In fiscal year 2009, more than 2.5 million people in Michigan – or about a quarter of the state’s population – received one of five welfare programs. That includes cash, food, medical, state disability or child development and care assistance. Thousands more used benefits or services related to energy assistance, adult and child abuse or neglect, foster care or adoption, home help services or other assistance.
School lunch program
Here are the numbers of students in Monroe Public Schools, Monroe, Mich., who are receiving free or reduced-price lunch stats:
- 2006-07 school year: 27 percent.
- 2007-08 school year: 38 percent.
- 2008-09 school year: 45 percent.
- 2009-10 school year: 49 percent.
Noticing a trend here? I didn’t get keep up my efforts to get exact numbers from MPS, and therefore skipped the 2010-11 statistic. But I do have 2011-12 reports.
When one compares the school lunch figures (available through the MCOP 2012 Community Needs Assessment report) to student enrollment for that same year, the percentages of students in area districts who got such help during the 2011-12 year settle out like this.
- Airport: 42 percent.
- Bedford: 24 percent.
- Dundee: 29 percent.
- Ida: 21 percent.
- Jefferson: 36 percent.
- Mason: 45 percent.
- Monroe: 51 percent.
- Summerfield: 25 percent.
- Whiteford: 23 percent.
The 2011 County Health Rankings survey is reporting the following percentages of uninsured adults during 2007:
- Monroe County: 11 percent.
- Michigan: 14 percent.
- “National benchmark: 13 percent.
Homeless Network research
The Homeless Awareness Planning Committee, in conjunction with the Monroe County Network on Homelessness, hosts a Homeless Awareness Week every November. The statistics that the committee reviewed in preparation for the 2009 awareness week included these information points:
- The Michigan Coalition Against Homelessness reported in 2008 that the major factors contributing to homelessness are lack of affordable housing, debt, lack of income, disabilities, lack of employment or underemployment.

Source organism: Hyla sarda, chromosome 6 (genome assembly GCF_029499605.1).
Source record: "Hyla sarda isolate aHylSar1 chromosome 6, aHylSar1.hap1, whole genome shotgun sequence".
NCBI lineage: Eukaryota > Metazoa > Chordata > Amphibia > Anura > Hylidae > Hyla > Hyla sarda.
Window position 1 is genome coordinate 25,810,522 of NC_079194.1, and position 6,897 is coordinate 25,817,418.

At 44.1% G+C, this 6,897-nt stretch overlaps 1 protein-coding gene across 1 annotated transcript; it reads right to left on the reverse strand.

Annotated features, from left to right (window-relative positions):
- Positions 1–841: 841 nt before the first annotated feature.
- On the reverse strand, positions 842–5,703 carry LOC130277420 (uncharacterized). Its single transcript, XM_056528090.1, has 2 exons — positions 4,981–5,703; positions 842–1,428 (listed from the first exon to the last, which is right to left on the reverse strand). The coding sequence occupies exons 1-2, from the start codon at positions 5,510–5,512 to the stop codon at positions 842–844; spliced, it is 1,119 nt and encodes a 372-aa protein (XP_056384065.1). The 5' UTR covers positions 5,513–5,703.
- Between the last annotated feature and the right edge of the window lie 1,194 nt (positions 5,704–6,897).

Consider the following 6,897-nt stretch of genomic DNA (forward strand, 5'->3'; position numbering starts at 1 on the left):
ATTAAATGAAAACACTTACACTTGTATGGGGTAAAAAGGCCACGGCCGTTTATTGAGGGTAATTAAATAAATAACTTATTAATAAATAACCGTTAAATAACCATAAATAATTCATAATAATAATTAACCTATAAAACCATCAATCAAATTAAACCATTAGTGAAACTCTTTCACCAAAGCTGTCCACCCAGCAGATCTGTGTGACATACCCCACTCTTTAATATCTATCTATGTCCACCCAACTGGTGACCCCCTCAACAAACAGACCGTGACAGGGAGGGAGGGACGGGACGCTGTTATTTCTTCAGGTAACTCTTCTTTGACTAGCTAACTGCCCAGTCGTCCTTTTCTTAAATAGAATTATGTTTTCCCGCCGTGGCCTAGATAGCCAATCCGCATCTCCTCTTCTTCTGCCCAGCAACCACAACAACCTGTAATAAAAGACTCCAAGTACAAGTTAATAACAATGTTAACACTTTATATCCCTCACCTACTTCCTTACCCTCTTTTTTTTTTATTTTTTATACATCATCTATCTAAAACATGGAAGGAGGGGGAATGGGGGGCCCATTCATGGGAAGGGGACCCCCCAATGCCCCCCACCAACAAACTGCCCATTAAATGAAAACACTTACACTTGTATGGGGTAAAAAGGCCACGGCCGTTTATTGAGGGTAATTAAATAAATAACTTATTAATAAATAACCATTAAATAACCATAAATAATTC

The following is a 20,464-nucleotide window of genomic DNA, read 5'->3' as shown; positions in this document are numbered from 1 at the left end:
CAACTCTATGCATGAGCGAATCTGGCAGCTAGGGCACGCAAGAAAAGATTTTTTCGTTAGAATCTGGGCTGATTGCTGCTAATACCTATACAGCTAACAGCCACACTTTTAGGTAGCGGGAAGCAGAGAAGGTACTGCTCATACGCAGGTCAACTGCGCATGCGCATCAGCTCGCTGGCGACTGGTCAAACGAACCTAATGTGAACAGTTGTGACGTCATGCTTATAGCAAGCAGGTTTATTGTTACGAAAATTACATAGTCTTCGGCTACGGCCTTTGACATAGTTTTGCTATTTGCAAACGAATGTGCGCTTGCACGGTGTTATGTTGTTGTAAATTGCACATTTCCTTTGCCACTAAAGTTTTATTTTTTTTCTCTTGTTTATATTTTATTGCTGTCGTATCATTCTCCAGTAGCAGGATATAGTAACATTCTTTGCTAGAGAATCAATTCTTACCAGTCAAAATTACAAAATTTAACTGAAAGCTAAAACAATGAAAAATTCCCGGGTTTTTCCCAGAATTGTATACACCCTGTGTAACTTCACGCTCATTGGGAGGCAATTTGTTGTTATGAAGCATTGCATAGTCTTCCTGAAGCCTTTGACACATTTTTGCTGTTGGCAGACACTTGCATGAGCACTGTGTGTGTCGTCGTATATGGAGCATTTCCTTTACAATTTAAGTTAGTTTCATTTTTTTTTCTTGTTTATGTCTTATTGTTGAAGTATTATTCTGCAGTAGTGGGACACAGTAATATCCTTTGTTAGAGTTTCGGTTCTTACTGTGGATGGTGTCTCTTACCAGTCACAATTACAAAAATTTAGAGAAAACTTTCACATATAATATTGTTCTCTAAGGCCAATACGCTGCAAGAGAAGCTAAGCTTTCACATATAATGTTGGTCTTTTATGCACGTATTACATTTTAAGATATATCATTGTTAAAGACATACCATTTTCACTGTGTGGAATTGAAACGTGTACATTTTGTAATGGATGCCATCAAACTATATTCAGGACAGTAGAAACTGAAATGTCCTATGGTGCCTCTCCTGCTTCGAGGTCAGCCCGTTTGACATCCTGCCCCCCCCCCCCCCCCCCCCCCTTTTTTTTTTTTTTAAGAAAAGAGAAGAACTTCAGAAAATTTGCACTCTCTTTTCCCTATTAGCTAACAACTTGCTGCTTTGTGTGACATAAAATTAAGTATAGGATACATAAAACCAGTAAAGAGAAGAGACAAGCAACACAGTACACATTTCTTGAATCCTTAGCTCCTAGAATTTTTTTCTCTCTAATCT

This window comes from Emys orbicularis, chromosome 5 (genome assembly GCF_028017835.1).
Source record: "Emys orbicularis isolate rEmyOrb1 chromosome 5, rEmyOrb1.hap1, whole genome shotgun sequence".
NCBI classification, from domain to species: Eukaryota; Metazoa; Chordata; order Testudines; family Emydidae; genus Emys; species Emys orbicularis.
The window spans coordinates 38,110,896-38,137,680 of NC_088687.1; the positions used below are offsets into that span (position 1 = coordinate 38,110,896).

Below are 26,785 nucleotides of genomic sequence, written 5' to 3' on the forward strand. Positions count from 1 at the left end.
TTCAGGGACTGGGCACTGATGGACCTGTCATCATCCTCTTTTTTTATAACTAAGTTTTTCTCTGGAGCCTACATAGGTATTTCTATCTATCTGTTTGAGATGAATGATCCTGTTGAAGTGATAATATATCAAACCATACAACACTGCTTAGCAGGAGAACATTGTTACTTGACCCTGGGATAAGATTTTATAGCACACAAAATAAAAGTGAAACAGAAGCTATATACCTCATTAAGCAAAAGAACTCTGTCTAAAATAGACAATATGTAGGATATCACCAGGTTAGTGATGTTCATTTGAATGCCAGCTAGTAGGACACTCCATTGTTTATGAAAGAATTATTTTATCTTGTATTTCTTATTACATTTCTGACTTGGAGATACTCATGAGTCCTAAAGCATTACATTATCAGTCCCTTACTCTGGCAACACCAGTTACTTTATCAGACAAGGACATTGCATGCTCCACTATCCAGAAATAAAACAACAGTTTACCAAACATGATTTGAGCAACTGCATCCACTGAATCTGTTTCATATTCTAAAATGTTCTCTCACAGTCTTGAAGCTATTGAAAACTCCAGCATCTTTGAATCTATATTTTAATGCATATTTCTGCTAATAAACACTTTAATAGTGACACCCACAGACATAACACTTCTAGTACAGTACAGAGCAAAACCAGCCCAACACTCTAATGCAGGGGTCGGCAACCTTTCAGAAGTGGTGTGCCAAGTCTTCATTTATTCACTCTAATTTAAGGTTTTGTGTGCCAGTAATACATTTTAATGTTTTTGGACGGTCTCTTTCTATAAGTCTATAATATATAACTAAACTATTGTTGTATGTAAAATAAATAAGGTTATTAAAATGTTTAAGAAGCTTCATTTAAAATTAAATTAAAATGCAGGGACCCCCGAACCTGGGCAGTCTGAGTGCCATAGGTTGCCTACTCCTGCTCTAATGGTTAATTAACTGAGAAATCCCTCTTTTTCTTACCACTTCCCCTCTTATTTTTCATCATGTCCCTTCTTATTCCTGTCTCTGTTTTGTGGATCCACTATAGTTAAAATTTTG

- About 10 percent of Monroe County residents are living in the poverty level. While the network’s statistic is from 2005, the poverty level income range in 2008 benchmarks is $10,400 for one person; $14,000 for a family of two; $21,200 for a family of four.
- Monroe Public Schools reported 174 students identified as homeless during the 2007-2008 school year. Students who are officially reported as homeless are eligible for free lunch and can receive transportation or tutoring assistance.
- Attendance at the Monroe God Works! and community dinners hosted by area churches has risen to about 140 people a night, 40 percent of whom are families.
- The 2008 fair market rent in Monroe County was pegged at $779 a month for a two-bedroom apartment and $1,017 a month for a three-bedroom apartment. With these rates, a family of four with two people working full time at minimum wage would earn $29,744 and spend 41 percent of their income just on rent. The commonly accepted affordable housing percentage is 30 percent of income for rent plus utilities.
Last updated March 28, 2013.